The internet was the great tool that accelerated my search for my American family. It put me into contact with all kinds of knowledgeable people, and from the time I sent my first E-Mail until I spoke with my father's sister in Oklahoma was just 18 months. Over the internet I purchased a book called "How to Locate anyone who is or has been in the Military" by Richard S. Johnson. The book was not too much help in my search, but it did list the e-mail address of a Lt Colonel Phil Grinton. (E-mail him here) He specializes in tracing the GI fathers of English children. I immediately e-mailed him, and from then on my search became so much easier. He informed me that the USA segregated their troops and that if my father was black then he would have been assigned to what they termed a "Coloured Unit". In Lancashire England during 1943 there were only three places that these Coloured Units where located, and one such place was about four miles from my mother's home, so I knew that my father must have been stationed at Magull near Liverpool. Armed with this information I wrote to the Military Records Centre in St Louis, requesting that a search be made for Ira Smith on the pay rolls of the 13 Regiments stationed at Magull in the September 1943, the time of my conception. The Centre was reluctant to heed my request, the lack of staff being the reason given. I refused to give up and made not a few telephone calls, and finally they found my father's name listed, and he was the only Ira Smith connected to the Units that I had submitted. The Company "B" 390th Engineer Regiment the regiment he belonged to, meant nothing to me, but his military service number was very important. Mr. Pellegrini the official at the Centre, also informed me that my father had died in 1986, and according to his information my father's records were destroyed in 1973, when a huge fire destroyed approximately 80% of the military records. I learnt that my father came from Kansas, but that is all the information that I had. At the insistence of Phil Grinton I wrote to the Public Library at Kansas City, Missouri in February 1999 and they furnished me from their archives, Ira's obituary, which appeared in the Kansas Star. It was a mine of information. I discovered that I had 10 siblings, and now knew all their names, along with the names of his sisters who lived in Oklahoma. I searched the internet for their telephone numbers with no success, until I decided to trace my Aunt Betsy's number. My father's sister's name appeared in my search of the telephone directory in Muskogee, and I first contacted her by phone in the May of 1999. I immediately loved her, she was and is a delightful lady, and if my father was half the person that she is, then I really did miss out not meeting him.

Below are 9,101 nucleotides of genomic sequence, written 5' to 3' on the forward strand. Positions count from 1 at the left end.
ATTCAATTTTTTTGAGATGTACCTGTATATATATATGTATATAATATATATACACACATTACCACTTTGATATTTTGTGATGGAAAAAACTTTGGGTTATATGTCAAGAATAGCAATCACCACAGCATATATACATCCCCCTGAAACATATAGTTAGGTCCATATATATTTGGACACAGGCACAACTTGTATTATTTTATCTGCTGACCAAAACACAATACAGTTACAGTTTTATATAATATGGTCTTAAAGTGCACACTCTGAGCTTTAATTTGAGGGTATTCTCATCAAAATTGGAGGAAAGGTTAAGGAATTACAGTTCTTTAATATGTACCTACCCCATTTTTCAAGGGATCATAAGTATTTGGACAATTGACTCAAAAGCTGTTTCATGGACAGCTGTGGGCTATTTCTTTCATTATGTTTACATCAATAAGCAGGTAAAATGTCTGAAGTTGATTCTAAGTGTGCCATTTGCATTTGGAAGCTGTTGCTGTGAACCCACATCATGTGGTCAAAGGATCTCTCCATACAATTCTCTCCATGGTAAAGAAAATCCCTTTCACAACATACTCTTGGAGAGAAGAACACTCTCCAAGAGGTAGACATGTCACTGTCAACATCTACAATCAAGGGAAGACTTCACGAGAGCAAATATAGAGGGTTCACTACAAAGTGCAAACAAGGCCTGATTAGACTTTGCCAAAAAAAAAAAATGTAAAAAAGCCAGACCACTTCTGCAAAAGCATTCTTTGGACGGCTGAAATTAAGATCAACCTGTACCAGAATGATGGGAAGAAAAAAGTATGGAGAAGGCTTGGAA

My first meeting with Aunt Betsy occurred in the May of 1999 when along with my wife, we were flown to Kansas and then to Oklahoma to be filmed with my American family for the making of a television documentary called "Brown Babies" I still had made no contact with my siblings, so they were not able to feature in the film, but after the film crew had flown back to England then I finally contacted my three sisters by telephone, one living in Washington State, the other in Denver Colorado, and then Pamela who worked just 5 minute walk from the hotel we were staying at in Kansas City. Pamela took my wife and I to her home, and then on the following day we had a splendid day at the home of her mother who also lived in Kansas. On Sunday my wife and I flew back to the UK; only to return in the November 1999 for "Thanksgiving". I then met my other sisters, Irita and Teresa, along with Ira jr and his family.

I have yet to meet all my siblings, but I am working on it. The United States is a very big country, but in the providence of God I hope to meet with all my father's children and my brothers and sisters.

Some important Links

Social Security Death Index for the United States

American War Library